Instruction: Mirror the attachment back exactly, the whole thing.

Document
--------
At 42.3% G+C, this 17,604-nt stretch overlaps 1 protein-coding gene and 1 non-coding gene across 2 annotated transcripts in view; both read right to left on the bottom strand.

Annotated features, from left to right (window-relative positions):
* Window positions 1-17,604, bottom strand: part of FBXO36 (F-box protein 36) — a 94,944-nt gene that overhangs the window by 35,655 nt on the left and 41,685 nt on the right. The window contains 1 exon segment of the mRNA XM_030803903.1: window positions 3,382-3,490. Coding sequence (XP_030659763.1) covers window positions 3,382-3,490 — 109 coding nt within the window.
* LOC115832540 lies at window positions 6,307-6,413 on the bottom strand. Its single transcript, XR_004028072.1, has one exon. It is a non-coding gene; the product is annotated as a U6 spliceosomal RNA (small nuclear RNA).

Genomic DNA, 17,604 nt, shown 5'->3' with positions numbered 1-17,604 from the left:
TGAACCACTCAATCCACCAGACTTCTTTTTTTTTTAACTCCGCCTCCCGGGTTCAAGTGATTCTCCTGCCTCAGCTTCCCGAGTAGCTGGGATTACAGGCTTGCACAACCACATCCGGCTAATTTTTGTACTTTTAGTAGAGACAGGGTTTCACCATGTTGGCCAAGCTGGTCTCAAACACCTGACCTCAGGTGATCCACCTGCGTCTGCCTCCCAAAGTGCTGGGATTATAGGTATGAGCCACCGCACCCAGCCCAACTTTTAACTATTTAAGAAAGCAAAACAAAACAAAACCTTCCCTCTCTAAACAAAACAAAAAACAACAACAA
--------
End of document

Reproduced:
At 42.3% G+C, this 17,604-nt stretch overlaps 1 protein-coding gene and 1 non-coding gene across 2 annotated transcripts in view; both read right to left on the bottom strand.

Annotated features, from left to right (window-relative positions):
* Window positions 1-17,604, bottom strand: part of FBXO36 (F-box protein 36) — a 94,944-nt gene that overhangs the window by 35,655 nt on the left and 41,685 nt on the right. The window contains 1 exon segment of the mRNA XM_030803903.1: window positions 3,382-3,490. Coding sequence (XP_030659763.1) covers window positions 3,382-3,490 — 109 coding nt within the window.
* LOC115832540 lies at window positions 6,307-6,413 on the bottom strand. Its single transcript, XR_004028072.1, has one exon. It is a non-coding gene; the product is annotated as a U6 spliceosomal RNA (small nuclear RNA).

Genomic DNA, 17,604 nt, shown 5'->3' with positions numbered 1-17,604 from the left:
TGAACCACTCAATCCACCAGACTTCTTTTTTTTTTAACTCCGCCTCCCGGGTTCAAGTGATTCTCCTGCCTCAGCTTCCCGAGTAGCTGGGATTACAGGCTTGCACAACCACATCCGGCTAATTTTTGTACTTTTAGTAGAGACAGGGTTTCACCATGTTGGCCAAGCTGGTCTCAAACACCTGACCTCAGGTGATCCACCTGCGTCTGCCTCCCAAAGTGCTGGGATTATAGGTATGAGCCACCGCACCCAGCCCAACTTTTAACTATTTAAGAAAGCAAAACAAAACAAAACCTTCCCTCTCTAAACAAAACAAAAAACAACAACAA